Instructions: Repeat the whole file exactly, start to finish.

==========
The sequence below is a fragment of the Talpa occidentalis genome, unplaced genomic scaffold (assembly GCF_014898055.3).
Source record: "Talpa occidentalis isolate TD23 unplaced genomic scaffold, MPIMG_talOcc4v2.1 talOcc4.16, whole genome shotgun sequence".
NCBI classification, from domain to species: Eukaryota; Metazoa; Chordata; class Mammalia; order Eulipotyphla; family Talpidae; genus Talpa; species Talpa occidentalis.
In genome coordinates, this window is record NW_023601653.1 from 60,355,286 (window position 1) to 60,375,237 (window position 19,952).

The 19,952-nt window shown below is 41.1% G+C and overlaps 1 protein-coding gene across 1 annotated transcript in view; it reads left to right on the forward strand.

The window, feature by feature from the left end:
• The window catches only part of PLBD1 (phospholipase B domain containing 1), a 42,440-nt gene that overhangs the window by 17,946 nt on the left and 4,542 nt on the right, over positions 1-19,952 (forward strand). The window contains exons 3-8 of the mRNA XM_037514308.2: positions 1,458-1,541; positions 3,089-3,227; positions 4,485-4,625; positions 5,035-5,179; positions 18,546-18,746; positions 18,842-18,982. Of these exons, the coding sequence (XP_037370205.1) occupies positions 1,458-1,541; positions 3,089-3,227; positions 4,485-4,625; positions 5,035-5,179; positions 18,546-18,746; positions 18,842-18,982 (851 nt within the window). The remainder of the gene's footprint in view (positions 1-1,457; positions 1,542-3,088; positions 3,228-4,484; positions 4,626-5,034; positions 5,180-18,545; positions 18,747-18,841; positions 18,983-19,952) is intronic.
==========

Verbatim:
The sequence below is a fragment of the Talpa occidentalis genome, unplaced genomic scaffold (assembly GCF_014898055.3).
Source record: "Talpa occidentalis isolate TD23 unplaced genomic scaffold, MPIMG_talOcc4v2.1 talOcc4.16, whole genome shotgun sequence".
NCBI classification, from domain to species: Eukaryota; Metazoa; Chordata; class Mammalia; order Eulipotyphla; family Talpidae; genus Talpa; species Talpa occidentalis.
In genome coordinates, this window is record NW_023601653.1 from 60,355,286 (window position 1) to 60,375,237 (window position 19,952).

The 19,952-nt window shown below is 41.1% G+C and overlaps 1 protein-coding gene across 1 annotated transcript in view; it reads left to right on the forward strand.

The window, feature by feature from the left end:
• The window catches only part of PLBD1 (phospholipase B domain containing 1), a 42,440-nt gene that overhangs the window by 17,946 nt on the left and 4,542 nt on the right, over positions 1-19,952 (forward strand). The window contains exons 3-8 of the mRNA XM_037514308.2: positions 1,458-1,541; positions 3,089-3,227; positions 4,485-4,625; positions 5,035-5,179; positions 18,546-18,746; positions 18,842-18,982. Of these exons, the coding sequence (XP_037370205.1) occupies positions 1,458-1,541; positions 3,089-3,227; positions 4,485-4,625; positions 5,035-5,179; positions 18,546-18,746; positions 18,842-18,982 (851 nt within the window). The remainder of the gene's footprint in view (positions 1-1,457; positions 1,542-3,088; positions 3,228-4,484; positions 4,626-5,034; positions 5,180-18,545; positions 18,747-18,841; positions 18,983-19,952) is intronic.